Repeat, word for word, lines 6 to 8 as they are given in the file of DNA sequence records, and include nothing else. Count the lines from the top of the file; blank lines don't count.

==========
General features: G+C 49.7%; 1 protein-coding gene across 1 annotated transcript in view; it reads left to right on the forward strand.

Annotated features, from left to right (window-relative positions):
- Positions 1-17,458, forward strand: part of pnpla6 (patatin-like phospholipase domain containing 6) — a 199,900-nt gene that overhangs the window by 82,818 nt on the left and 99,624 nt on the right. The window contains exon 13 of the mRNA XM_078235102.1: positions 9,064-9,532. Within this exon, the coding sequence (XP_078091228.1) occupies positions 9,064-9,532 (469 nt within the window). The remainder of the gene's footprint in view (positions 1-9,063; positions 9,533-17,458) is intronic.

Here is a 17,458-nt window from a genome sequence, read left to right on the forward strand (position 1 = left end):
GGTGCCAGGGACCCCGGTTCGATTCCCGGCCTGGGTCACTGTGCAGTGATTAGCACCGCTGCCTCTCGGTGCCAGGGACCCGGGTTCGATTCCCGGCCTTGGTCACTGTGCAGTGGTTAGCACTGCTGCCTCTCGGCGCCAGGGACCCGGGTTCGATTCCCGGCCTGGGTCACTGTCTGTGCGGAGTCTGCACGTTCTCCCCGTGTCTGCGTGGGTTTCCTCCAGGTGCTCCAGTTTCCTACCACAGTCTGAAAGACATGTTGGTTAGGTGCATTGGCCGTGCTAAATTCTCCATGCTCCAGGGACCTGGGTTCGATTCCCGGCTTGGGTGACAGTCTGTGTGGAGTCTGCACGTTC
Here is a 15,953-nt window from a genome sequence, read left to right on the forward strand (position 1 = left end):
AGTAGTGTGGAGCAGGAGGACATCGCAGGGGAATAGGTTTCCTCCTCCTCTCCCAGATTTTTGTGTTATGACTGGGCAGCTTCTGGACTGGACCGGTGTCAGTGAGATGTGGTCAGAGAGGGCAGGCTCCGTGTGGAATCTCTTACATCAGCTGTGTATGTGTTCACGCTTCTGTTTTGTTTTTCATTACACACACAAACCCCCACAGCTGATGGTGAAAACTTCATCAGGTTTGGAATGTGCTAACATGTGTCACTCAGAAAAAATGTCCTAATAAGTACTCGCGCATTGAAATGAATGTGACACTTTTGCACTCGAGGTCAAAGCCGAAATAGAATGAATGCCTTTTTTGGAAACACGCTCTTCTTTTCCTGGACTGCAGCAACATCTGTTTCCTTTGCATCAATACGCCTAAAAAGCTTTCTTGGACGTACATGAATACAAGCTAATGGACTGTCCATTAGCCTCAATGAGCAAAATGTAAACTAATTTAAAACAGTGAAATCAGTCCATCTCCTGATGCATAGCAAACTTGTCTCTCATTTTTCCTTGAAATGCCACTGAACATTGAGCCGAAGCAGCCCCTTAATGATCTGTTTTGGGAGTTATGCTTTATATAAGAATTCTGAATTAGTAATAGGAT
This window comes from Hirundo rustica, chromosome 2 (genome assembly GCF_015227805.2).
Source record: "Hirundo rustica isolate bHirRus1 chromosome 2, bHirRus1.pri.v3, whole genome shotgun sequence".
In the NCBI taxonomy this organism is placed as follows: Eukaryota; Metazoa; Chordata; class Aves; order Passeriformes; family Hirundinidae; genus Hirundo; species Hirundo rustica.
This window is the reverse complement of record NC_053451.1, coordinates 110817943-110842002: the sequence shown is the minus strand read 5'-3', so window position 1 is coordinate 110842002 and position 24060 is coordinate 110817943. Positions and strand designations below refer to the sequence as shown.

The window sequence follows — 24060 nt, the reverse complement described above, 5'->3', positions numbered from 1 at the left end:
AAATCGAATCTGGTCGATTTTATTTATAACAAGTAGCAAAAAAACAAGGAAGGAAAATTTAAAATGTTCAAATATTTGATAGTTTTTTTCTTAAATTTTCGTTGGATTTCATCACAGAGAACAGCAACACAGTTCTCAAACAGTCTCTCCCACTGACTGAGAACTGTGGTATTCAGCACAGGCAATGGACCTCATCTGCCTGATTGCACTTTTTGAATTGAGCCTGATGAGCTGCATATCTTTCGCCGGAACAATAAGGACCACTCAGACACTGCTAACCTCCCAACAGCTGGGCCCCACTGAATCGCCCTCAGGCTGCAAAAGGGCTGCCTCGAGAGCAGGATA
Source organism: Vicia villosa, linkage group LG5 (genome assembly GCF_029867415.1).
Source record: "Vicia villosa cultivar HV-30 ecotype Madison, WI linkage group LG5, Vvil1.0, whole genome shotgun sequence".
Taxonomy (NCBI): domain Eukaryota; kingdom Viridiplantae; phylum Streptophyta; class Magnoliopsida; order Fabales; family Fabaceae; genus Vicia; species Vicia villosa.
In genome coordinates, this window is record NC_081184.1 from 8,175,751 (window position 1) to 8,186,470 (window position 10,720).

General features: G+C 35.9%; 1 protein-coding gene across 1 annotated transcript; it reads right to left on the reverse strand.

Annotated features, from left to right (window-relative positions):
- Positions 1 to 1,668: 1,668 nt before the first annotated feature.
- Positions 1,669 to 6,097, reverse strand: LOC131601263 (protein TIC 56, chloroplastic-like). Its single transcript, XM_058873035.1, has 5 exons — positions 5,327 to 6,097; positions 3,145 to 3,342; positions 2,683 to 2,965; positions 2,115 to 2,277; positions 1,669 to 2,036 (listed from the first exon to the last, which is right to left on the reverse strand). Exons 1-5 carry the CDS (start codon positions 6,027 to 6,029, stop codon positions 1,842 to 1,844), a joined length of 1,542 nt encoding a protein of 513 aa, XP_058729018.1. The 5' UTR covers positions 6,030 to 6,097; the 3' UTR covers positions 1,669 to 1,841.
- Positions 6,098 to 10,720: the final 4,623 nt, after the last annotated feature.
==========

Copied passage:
Here is a 15,953-nt window from a genome sequence, read left to right on the forward strand (position 1 = left end):
AGTAGTGTGGAGCAGGAGGACATCGCAGGGGAATAGGTTTCCTCCTCCTCTCCCAGATTTTTGTGTTATGACTGGGCAGCTTCTGGACTGGACCGGTGTCAGTGAGATGTGGTCAGAGAGGGCAGGCTCCGTGTGGAATCTCTTACATCAGCTGTGTATGTGTTCACGCTTCTGTTTTGTTTTTCATTACACACACAAACCCCCACAGCTGATGGTGAAAACTTCATCAGGTTTGGAATGTGCTAACATGTGTCACTCAGAAAAAATGTCCTAATAAGTACTCGCGCATTGAAATGAATGTGACACTTTTGCACTCGAGGTCAAAGCCGAAATAGAATGAATGCCTTTTTTGGAAACACGCTCTTCTTTTCCTGGACTGCAGCAACATCTGTTTCCTTTGCATCAATACGCCTAAAAAGCTTTCTTGGACGTACATGAATACAAGCTAATGGACTGTCCATTAGCCTCAATGAGCAAAATGTAAACTAATTTAAAACAGTGAAATCAGTCCATCTCCTGATGCATAGCAAACTTGTCTCTCATTTTTCCTTGAAATGCCACTGAACATTGAGCCGAAGCAGCCCCTTAATGATCTGTTTTGGGAGTTATGCTTTATATAAGAATTCTGAATTAGTAATAGGAT
This window comes from Hirundo rustica, chromosome 2 (genome assembly GCF_015227805.2).